Whether you’re an adult, a growing young person, or an older adult, dental hygiene should be an essential part of everyday life. Once baby teeth fall out, we usually only get one chance to keep the teeth we have. Depending on genetics, diet, and a few other factors, some of us might be at a higher risk for tooth decay, which makes it especially important to involve the help of a professional dentist practice. Tooth decay is largely preventable, it just takes a lot of diligent dental care and special attention to what we eat and drink daily. In this blog we’ll go over some of the most pertinent questions related to tooth decay, including what you can do to prevent it.
Q: What happens when a tooth decays?
A: Tooth decay is basically damage caused to the enamel of your teeth – the exterior protective layer. When a tooth decays, the enamel is slowly eaten away by plaque and bacteria buildup as it reacts with acidic compounds found in sugary foods and drinks. Unfortunately when the enamel breaks down the tooth becomes highly susceptible to cavities, and eventually more severe dental issues like root destruction. Tooth decay occurs every day if we don’t take the proper precautions to keep enamel from being destroyed or dissolved. Here’s what to remember about tooth decay:
- Plaque builds up on your teeth each day
- Plaque and bacteria buildup react with compounds found in sugary foods
- This process destroys your tooth enamel
- As enamel breaks down the tooth becomes highly susceptible to cavities and root damage, leading to costly dental procedures
Q: Who is at risk of tooth decay?
A: The truth is that we’re all at risk of tooth decay. However some of us are more likely to encounter tooth decay than others, which means it’s important to consult with your dentist on how to best care for your own teeth. Individuals who consume a lot of sugar each day, children and adolescents who are developing brushing and dental hygiene habits, and older adults who are unable to follow a dental hygiene routine each day are at the highest risk of tooth decay, but it’s important to remember that there are a few factors besides age and diet that may put you at risk.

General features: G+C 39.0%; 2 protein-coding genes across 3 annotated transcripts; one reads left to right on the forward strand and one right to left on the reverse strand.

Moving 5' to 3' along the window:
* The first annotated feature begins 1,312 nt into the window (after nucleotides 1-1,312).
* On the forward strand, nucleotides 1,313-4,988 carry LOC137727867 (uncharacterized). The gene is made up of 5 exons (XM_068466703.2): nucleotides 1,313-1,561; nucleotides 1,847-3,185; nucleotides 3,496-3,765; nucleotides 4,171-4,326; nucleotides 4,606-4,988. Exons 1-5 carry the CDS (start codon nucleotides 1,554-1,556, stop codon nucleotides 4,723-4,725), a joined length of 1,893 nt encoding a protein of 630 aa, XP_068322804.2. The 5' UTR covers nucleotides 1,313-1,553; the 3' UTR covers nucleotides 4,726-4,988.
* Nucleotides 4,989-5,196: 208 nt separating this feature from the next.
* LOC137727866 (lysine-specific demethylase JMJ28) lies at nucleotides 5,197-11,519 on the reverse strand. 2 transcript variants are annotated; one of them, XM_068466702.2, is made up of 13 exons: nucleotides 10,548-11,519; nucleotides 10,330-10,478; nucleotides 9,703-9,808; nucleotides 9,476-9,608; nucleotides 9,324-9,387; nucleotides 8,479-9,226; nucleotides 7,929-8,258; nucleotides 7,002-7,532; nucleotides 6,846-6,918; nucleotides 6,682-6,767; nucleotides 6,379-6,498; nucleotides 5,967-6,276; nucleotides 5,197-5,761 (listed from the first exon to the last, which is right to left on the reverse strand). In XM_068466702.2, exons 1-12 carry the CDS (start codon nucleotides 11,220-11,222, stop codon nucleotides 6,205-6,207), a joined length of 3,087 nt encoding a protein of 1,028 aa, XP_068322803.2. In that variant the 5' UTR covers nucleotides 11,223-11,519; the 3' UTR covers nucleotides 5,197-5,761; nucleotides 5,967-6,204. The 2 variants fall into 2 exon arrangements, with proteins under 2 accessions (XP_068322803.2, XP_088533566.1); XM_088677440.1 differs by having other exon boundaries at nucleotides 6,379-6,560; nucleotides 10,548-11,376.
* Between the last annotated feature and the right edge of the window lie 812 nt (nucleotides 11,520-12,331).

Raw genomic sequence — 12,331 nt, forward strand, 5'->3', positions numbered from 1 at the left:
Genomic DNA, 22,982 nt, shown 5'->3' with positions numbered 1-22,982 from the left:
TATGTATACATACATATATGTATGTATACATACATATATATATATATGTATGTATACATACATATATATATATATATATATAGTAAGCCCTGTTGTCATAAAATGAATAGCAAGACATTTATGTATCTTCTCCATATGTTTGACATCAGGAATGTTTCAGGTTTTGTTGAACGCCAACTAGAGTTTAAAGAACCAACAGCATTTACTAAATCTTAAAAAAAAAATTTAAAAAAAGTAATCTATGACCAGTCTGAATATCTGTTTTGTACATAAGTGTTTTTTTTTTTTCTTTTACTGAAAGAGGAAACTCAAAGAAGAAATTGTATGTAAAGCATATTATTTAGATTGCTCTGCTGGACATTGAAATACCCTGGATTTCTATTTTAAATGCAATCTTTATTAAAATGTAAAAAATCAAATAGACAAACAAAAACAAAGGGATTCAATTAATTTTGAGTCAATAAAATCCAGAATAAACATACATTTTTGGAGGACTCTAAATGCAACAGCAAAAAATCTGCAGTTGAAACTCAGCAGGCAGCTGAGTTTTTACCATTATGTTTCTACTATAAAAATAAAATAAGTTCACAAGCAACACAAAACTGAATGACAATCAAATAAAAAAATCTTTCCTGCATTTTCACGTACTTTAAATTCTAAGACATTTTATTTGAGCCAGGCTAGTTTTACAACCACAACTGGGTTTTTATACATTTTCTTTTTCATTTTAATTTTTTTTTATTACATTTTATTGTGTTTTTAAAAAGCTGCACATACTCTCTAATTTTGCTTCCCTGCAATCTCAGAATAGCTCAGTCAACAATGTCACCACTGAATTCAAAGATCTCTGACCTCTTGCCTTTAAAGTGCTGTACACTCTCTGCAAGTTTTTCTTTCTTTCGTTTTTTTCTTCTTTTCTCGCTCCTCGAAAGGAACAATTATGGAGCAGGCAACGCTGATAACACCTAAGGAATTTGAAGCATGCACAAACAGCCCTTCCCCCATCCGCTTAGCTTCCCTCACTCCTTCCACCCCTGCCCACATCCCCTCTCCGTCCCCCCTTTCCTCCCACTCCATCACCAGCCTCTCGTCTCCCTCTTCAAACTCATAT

Q: What factors contribute to tooth decay?
A: Tooth decay usually doesn’t occur by itself; under the right conditions your teeth may never decay to the point of requiring special dental care. However, there are certain factors that surely contribute to tooth decay. Here are just a few to keep in mind:
- Large quantities of sugar consumption
- Poor dental hygiene habits
- Neglected routine dental visits
Q: What can I do to prevent tooth decay?
A: As you might have guessed, when trying to prevent tooth decay it’s important to address the factors that contribute to tooth decay present in your own daily life. Here is a short list of things you can do to prevent tooth decay:
- Practice good dental hygiene habits (brushing and flossing routinely)
- Meet with your dentist at least once a year for a routine cleaning and assessment of dental hygiene
- Use a toothpaste and mouthwash that protect your enamel
- Reduce sugary food and drink consumption to a minimum
Q: How can I properly address tooth decay that has already occurred?
A: Once tooth decay has already occurred, there’s no sense in dwelling on what could have been. It’s important to be proactive about your dental health – especially if you know that your teeth have begun to decay already. Meeting with your dentist to establish an effective dental hygiene routine and sticking to it is the best thing you can do for your teeth. Furthermore, it’s most important to address any cavities or other dental issues so that you can begin with a clean slate.
Here at the family-owned and operated Dental Group of Simi Valley, located in beautiful California, we have been seeing the same families since 1963 to help protect multiple generations from tooth decay. Tooth decay can lead to invasive and costly dental procedures, and our priority is our clients’ health and satisfaction; that’s why we take a preventive approach in our dental practice. If you’re concerned about your dental health, please contact us to schedule an appointment right away.